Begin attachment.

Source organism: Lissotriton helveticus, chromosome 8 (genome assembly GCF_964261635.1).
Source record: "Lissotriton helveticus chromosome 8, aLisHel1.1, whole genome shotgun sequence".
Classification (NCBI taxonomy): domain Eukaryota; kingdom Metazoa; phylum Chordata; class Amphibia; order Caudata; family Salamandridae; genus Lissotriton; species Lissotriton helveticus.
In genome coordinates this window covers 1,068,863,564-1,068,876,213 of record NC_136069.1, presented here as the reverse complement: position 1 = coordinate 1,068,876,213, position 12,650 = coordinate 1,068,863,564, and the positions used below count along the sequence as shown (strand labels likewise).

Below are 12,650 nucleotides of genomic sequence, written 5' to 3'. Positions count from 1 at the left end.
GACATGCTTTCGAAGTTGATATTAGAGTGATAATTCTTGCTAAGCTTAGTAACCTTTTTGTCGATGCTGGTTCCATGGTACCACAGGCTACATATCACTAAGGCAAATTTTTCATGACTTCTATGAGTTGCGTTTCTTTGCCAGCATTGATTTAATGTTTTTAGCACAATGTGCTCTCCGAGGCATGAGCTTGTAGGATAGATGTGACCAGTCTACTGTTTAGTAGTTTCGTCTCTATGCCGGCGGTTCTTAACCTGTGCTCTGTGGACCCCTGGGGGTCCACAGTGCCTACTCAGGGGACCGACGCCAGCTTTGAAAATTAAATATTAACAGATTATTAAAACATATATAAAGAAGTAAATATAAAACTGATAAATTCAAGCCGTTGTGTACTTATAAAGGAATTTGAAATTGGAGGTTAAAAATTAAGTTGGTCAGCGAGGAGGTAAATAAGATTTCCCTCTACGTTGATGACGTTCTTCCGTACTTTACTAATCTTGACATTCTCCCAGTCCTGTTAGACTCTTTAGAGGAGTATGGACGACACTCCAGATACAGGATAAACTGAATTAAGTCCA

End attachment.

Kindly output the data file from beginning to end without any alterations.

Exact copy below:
Source organism: Lissotriton helveticus, chromosome 8 (genome assembly GCF_964261635.1).
Source record: "Lissotriton helveticus chromosome 8, aLisHel1.1, whole genome shotgun sequence".
Classification (NCBI taxonomy): domain Eukaryota; kingdom Metazoa; phylum Chordata; class Amphibia; order Caudata; family Salamandridae; genus Lissotriton; species Lissotriton helveticus.
In genome coordinates this window covers 1,068,863,564-1,068,876,213 of record NC_136069.1, presented here as the reverse complement: position 1 = coordinate 1,068,876,213, position 12,650 = coordinate 1,068,863,564, and the positions used below count along the sequence as shown (strand labels likewise).

Below are 12,650 nucleotides of genomic sequence, written 5' to 3'. Positions count from 1 at the left end.
GACATGCTTTCGAAGTTGATATTAGAGTGATAATTCTTGCTAAGCTTAGTAACCTTTTTGTCGATGCTGGTTCCATGGTACCACAGGCTACATATCACTAAGGCAAATTTTTCATGACTTCTATGAGTTGCGTTTCTTTGCCAGCATTGATTTAATGTTTTTAGCACAATGTGCTCTCCGAGGCATGAGCTTGTAGGATAGATGTGACCAGTCTACTGTTTAGTAGTTTCGTCTCTATGCCGGCGGTTCTTAACCTGTGCTCTGTGGACCCCTGGGGGTCCACAGTGCCTACTCAGGGGACCGACGCCAGCTTTGAAAATTAAATATTAACAGATTATTAAAACATATATAAAGAAGTAAATATAAAACTGATAAATTCAAGCCGTTGTGTACTTATAAAGGAATTTGAAATTGGAGGTTAAAAATTAAGTTGGTCAGCGAGGAGGTAAATAAGATTTCCCTCTACGTTGATGACGTTCTTCCGTACTTTACTAATCTTGACATTCTCCCAGTCCTGTTAGACTCTTTAGAGGAGTATGGACGACACTCCAGATACAGGATAAACTGAATTAAGTCCA